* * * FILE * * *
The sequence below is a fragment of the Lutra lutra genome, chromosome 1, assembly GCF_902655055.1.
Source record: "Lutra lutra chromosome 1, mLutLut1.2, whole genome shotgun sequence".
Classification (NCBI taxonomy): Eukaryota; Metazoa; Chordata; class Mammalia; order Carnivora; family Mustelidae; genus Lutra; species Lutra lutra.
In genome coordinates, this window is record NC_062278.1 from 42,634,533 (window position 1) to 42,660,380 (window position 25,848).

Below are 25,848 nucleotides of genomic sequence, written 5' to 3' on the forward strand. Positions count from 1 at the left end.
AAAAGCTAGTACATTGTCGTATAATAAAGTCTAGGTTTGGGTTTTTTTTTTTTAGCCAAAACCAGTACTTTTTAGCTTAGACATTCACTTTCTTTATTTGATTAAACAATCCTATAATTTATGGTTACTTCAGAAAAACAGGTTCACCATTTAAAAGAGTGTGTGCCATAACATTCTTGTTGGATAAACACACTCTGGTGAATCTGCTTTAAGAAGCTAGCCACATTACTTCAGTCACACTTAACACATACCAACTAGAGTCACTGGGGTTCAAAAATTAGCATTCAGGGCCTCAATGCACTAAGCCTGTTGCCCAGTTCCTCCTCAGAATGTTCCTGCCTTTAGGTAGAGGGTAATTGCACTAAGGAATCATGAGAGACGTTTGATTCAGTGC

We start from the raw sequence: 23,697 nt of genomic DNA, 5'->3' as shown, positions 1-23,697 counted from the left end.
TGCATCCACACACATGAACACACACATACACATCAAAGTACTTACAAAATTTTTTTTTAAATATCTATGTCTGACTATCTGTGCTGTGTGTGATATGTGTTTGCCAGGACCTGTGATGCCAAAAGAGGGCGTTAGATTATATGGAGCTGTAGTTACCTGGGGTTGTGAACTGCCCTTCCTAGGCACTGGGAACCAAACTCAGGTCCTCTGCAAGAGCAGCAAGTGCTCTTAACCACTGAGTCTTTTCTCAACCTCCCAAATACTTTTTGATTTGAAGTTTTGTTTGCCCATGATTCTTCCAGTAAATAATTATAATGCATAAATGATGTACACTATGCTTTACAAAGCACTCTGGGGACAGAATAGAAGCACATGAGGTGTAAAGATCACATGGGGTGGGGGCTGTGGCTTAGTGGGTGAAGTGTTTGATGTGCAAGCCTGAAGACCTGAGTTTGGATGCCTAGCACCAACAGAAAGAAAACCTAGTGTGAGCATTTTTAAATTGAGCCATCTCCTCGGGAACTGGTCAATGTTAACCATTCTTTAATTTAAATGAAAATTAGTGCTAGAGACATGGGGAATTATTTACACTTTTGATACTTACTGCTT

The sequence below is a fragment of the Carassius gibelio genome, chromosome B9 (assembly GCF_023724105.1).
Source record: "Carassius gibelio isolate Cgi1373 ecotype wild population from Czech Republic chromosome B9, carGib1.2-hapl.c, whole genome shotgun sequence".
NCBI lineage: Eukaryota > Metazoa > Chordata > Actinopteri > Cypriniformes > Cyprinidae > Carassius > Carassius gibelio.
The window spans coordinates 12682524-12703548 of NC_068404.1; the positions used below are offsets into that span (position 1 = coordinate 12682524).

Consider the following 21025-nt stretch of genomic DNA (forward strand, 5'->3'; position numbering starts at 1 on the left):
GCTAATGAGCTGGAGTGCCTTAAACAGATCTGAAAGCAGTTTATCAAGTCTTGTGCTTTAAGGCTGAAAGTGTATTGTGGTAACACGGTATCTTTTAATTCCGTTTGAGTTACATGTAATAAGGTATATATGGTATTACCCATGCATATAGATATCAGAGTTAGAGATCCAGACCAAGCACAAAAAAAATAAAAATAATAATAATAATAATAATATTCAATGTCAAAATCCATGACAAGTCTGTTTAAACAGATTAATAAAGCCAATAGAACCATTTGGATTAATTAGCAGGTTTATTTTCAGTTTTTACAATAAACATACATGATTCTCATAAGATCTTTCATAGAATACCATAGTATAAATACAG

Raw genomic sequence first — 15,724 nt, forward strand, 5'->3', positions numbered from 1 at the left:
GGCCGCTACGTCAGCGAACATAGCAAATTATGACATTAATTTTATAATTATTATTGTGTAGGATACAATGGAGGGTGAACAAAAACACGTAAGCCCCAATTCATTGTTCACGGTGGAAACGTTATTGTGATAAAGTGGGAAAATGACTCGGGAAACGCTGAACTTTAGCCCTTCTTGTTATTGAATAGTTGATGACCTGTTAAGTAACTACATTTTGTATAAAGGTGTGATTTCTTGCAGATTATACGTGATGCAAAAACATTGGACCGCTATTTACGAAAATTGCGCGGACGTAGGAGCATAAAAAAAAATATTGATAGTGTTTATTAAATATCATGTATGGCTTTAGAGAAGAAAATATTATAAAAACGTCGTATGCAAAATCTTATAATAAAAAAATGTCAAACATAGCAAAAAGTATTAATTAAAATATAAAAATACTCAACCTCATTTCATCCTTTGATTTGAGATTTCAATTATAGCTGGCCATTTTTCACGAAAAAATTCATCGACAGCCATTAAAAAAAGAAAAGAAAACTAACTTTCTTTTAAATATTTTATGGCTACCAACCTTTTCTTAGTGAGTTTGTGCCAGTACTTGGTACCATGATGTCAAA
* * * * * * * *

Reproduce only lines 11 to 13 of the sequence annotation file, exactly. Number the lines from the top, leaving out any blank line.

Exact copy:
NCBI lineage: Eukaryota > Metazoa > Chordata > Actinopteri > Cypriniformes > Cyprinidae > Carassius > Carassius gibelio.
The window spans coordinates 12682524-12703548 of NC_068404.1; the positions used below are offsets into that span (position 1 = coordinate 12682524).

Consider the following 21025-nt stretch of genomic DNA (forward strand, 5'->3'; position numbering starts at 1 on the left):